But unit testing threaded code is hard.  VERY hard as a matter of fact. And there was a perfectly good reason Google didn’t return much results, and that’s because it’s not something a lot of people do. 

But worse than that, I wasn’t all that familiar with threads either. Sure I have a rudimentary understanding of them, and know enough to be dangerous.  And frankly when presenting to a room full of experts, that’s not good enough. It’s bordering on disrespect, so to those who did attend and read this, I’m sorry.

But if you’re going to give a talk on something, make sure that you are fully versed and confident in what you’re going to say. I wasn’t and it showed. Badly.

Lesson 2 – Don’t use an IDE.

Another mistake I made was to have my code in an editor. Not so bad maybe, but unless you plan on doing live coding demo’s then put it on a slide. That way you’re facing your code, rather than craning your neck around to see what you’re doing on the projector.

I found I was doing this a lot, and lost my place a few times because of it. It also involved me dropping out of the presentation software, and in to the code window, which meant a lot of fiddling and faffing about.

So put your code on the slides unless you are doing a live coding demo, or doing a practical workshop or something like that.

Lesson 3 – Keep it simple

We all like to look cool don’t we with our snazzy slides and clickers. But having chatted with Hubert who is a veteran speaker and trainer. He advised that I simply put my slides in PDF.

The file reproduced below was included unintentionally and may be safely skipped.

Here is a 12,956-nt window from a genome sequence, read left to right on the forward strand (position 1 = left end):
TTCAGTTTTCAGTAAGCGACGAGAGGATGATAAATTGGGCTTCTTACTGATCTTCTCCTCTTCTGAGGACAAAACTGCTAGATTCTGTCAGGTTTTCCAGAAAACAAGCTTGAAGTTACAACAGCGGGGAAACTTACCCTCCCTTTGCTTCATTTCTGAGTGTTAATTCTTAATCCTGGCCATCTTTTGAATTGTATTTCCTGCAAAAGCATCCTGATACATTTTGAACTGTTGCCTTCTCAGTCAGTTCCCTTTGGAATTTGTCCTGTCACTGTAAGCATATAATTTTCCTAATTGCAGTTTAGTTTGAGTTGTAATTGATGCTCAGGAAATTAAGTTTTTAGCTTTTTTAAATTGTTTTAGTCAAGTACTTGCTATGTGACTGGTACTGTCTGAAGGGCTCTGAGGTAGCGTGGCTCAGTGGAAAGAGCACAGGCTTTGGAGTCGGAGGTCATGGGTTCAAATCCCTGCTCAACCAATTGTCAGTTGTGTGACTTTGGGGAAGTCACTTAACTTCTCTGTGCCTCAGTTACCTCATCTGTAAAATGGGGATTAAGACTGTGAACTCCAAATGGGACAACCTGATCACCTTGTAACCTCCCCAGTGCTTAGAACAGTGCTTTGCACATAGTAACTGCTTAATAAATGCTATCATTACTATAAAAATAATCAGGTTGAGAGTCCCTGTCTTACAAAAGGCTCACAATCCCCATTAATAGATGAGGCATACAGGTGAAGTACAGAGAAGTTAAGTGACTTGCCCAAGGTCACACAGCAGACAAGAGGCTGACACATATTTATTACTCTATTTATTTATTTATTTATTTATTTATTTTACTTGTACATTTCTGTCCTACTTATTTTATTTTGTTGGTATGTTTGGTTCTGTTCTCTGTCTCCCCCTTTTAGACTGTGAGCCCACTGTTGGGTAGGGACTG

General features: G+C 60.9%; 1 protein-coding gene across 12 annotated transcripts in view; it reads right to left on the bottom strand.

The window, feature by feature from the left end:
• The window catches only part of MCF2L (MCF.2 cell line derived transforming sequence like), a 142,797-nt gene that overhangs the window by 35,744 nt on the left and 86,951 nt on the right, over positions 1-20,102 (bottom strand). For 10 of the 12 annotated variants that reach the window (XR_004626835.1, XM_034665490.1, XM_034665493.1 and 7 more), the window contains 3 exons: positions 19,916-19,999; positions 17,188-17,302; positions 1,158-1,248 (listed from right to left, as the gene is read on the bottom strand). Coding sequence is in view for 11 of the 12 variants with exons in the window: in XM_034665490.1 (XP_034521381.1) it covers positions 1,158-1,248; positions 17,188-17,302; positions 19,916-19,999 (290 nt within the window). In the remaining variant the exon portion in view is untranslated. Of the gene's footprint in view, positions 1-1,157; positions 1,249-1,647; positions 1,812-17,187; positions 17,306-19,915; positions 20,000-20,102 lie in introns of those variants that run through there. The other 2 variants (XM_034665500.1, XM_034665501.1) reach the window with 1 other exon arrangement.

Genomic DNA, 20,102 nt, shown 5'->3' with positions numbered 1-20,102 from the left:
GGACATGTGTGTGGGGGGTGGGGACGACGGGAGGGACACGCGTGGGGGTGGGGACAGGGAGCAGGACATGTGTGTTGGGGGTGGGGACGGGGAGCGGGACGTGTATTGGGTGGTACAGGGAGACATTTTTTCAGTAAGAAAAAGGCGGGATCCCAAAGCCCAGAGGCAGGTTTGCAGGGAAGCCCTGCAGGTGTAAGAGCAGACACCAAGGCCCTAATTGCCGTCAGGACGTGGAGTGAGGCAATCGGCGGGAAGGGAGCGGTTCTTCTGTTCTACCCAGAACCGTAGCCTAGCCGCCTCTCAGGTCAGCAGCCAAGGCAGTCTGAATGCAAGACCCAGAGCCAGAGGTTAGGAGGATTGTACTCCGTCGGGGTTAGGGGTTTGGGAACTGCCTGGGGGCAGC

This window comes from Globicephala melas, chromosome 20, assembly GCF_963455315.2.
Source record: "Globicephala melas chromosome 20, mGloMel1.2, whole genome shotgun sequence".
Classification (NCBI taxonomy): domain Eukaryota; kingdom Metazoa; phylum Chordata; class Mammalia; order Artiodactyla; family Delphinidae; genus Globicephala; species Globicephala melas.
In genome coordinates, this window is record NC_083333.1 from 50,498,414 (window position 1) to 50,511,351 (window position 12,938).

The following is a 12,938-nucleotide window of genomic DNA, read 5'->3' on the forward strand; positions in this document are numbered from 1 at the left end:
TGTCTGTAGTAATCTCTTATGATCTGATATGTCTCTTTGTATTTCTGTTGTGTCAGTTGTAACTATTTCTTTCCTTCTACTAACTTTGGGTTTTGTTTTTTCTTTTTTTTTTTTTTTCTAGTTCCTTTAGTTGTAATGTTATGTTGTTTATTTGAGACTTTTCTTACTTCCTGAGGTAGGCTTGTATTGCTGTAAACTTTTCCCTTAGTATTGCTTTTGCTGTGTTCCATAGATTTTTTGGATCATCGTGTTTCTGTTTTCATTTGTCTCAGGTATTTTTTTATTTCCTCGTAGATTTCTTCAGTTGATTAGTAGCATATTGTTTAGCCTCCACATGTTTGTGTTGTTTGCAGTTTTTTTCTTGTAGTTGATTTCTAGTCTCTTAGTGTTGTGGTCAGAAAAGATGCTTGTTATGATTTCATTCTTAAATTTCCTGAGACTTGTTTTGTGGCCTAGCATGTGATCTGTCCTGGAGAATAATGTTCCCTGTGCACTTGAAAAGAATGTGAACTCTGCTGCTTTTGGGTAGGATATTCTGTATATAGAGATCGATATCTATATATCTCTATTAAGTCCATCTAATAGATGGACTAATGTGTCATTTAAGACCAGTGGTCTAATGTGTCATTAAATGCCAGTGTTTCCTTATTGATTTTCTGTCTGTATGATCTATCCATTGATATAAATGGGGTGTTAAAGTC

And that’s good advice. Imagine, you turn up to give your talk, and your laptop goes bang. What if the laptop you borrow doesn’t have PowerPoint?  That’s when a PDF is damn handy, especially when you have it on a USB stick.  You can give the talk on virtually any computer with a PDF file.

Also Hubert advised that rather than use expensive clickers, I should use my mouse to travel through the slides which is just as effective.

Basically keep it as simple as possible so that nothing overly complicated won’t break things.

Lesson 4 – Seek feedback, the good the bad and the ugly…

After the talk, I felt quite embarrassed, but I knew that if I wanted to get better, I needed to hear the feedback, no matter how bad it was. And I was given it. (Hence this blog post)

Sometimes the feedback you get isn’t what you want to hear. And I’d argue that sort of feedback is the best type.  But it’s VITAL that you don’t take that personally. It’s not a personal attack! It’s an observation, and after all if you’ve asked for feedback whether good or bad, then you’ve got to have the stones to be willing to receive the bad as well as the good.

And it’s vital you act on it. Otherwise you’ve wasted the time of the person who was kind enough to give you that feedback. The further consequences then would be that they’ll notice you didn’t act on it, and they’ll refuse to give you feedback in future.  And in doing so you’ve cut yourself off from a chance of improving.

Lesson 5 – It happens…

Sometimes, talks just don’t seem to go that well. You could have an off day or something which caused you to lose focus when giving the talk.

And sometimes, that’s how it is. A thousand and one things can cause a talk to nose-dive. The important thing is to recognise this, and not let it get you down.

Lesson 6 – There’s always next time.

You’ve delivered one bad talk. In the grand scheme of things, so what? It’s not life and death.

When Chris Hadfield went up to install the CanadaArm2 to the International Space Station in 1995, he had an irritation in his eye while he was carrying out a space walk to install the arm. His eye starting watering and stinging pretty badly, and in space there’s no gravity for the tears to run away from the eye, it just stays there building up. Right up until it goes over the bridge of your nose and starts messing around with your other eye.  On earth that’s no big deal, but in space that’s pretty serious.  You can’t exactly open the visor and give your eyes a rub as that’ll end badly for you.  Eventually his eyes cleared up, and he finished his work.